Primary school league tables dictate property prices

| November 23, 2009 | 0 Comments

Student places at England’s best-performing primary schools are so coveted by parents that a home in the right catchment area can cost £19,500 more than in a similar area with a poorly performing school.

According to new research from Nationwide Building Society, a mere 10% rise in the number of 11-year-old pupils achieving a level four grade in their Key Stage 2 exams adds 3.3%, or £5,860, to the average house price.

In Yorkshire & Humberside the premium is at its highest, at 4.6% (£6,124), followed by the North of England 4.5% (£5,190) and London 3%, or £8,000.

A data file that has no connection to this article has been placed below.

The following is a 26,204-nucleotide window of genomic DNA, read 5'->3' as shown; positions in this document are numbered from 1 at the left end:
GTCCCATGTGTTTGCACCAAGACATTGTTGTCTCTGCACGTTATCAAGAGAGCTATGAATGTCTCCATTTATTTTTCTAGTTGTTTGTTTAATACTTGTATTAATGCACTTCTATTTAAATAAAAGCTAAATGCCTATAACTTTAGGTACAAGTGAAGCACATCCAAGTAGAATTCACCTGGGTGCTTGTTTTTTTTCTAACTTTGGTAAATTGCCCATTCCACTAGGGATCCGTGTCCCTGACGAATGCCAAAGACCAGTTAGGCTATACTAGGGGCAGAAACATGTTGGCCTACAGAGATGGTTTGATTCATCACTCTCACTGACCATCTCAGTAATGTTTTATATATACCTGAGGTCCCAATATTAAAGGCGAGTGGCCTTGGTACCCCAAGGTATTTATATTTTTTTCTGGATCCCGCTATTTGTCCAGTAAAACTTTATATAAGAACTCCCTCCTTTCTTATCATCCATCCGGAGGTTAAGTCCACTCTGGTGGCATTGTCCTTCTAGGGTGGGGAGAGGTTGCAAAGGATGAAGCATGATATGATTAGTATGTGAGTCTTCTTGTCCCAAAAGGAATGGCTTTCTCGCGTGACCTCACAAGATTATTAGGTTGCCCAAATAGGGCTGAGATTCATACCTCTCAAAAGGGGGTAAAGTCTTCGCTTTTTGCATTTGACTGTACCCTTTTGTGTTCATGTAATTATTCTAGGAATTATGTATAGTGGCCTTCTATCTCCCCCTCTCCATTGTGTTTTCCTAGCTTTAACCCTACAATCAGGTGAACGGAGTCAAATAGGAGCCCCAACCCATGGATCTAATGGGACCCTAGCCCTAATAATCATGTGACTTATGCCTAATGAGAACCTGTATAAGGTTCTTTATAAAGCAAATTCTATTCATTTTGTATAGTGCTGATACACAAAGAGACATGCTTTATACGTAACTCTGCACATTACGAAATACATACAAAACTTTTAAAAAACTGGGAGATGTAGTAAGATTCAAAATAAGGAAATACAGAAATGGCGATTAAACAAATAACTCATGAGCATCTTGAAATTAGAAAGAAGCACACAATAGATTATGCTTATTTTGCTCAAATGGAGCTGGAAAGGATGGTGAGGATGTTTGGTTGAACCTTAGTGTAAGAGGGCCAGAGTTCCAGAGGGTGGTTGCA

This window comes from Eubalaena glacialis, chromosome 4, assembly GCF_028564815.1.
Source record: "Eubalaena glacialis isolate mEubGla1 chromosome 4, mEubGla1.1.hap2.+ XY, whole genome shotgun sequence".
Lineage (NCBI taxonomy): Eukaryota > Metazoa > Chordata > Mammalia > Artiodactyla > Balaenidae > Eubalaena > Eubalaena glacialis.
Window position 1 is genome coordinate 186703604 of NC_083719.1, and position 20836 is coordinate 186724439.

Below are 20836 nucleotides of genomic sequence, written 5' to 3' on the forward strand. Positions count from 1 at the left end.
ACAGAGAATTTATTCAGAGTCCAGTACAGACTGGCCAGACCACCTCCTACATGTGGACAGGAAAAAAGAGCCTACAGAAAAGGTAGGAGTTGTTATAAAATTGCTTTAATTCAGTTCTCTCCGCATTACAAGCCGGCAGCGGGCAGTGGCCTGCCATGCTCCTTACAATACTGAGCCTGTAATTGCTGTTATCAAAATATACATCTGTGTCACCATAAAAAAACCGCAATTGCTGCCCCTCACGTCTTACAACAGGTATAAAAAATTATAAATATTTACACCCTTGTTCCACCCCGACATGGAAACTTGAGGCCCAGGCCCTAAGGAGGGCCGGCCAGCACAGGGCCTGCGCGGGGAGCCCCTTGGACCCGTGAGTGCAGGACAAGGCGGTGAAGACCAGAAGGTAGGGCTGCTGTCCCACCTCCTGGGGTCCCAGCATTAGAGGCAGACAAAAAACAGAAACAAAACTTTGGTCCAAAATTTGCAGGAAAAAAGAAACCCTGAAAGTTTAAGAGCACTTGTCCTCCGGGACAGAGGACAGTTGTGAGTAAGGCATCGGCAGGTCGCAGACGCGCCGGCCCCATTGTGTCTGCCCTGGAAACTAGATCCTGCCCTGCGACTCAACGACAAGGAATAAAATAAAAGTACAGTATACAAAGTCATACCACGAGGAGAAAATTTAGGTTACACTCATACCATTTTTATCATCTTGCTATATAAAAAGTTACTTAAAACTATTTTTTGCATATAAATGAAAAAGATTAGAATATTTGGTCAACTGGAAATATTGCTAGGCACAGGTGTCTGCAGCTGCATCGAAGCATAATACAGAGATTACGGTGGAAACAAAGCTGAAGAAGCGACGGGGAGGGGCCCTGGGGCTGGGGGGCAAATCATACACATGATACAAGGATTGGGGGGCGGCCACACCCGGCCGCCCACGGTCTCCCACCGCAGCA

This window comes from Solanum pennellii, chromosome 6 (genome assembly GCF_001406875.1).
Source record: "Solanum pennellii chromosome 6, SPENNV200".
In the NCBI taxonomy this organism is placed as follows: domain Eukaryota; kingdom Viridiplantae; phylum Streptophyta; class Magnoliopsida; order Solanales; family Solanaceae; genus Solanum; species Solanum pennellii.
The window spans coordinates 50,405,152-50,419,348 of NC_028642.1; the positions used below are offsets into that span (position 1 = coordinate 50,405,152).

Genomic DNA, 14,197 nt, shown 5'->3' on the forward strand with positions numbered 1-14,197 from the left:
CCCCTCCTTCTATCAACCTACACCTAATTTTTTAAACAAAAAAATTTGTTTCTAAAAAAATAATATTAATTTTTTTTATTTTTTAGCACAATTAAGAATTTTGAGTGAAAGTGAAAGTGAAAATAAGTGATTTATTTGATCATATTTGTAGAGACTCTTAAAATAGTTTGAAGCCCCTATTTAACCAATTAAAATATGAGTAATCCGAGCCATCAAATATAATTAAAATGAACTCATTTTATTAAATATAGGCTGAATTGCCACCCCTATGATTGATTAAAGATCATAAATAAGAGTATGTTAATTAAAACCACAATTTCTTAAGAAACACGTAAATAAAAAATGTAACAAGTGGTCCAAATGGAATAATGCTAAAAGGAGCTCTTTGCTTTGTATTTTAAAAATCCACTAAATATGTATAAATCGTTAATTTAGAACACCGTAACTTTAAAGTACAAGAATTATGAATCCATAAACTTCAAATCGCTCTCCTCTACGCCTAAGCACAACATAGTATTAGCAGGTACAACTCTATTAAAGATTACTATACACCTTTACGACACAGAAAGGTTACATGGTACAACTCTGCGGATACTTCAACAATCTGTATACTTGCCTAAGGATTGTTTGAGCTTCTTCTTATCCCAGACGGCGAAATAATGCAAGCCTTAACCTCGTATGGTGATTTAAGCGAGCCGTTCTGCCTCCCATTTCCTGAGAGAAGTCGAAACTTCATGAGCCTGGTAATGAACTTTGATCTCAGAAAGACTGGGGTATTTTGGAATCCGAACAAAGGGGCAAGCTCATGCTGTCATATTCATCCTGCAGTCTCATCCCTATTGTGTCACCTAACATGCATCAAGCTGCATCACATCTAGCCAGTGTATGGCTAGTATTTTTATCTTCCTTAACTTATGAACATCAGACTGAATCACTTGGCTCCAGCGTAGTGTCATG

The East Midlands and South West England are least affected with rises of 2.9% and 2.6% respectively.

Earlier this month, England’s Schools Adjudicator, Ian Craig, estimated that over 3,500 parents lied about residence on school application forms each year.

He advocated tougher action against parents who cheat the admissions process but stopped short of demanding that they face criminal charges.

In other UK property news from Nationwide, the building society recently said it expects further house price falls in 2010.

The lender’s chief executive, Graham Beale, warned: “The growth in house prices over recent months appears to be driven by lack of supply, and growth in unemployment throughout 2010 will inevitably exert downward pressure on house prices.”

However, Mr Beale went on to predict that interest rates will remain at their current level until “at least” the fourth quarter of 2010.

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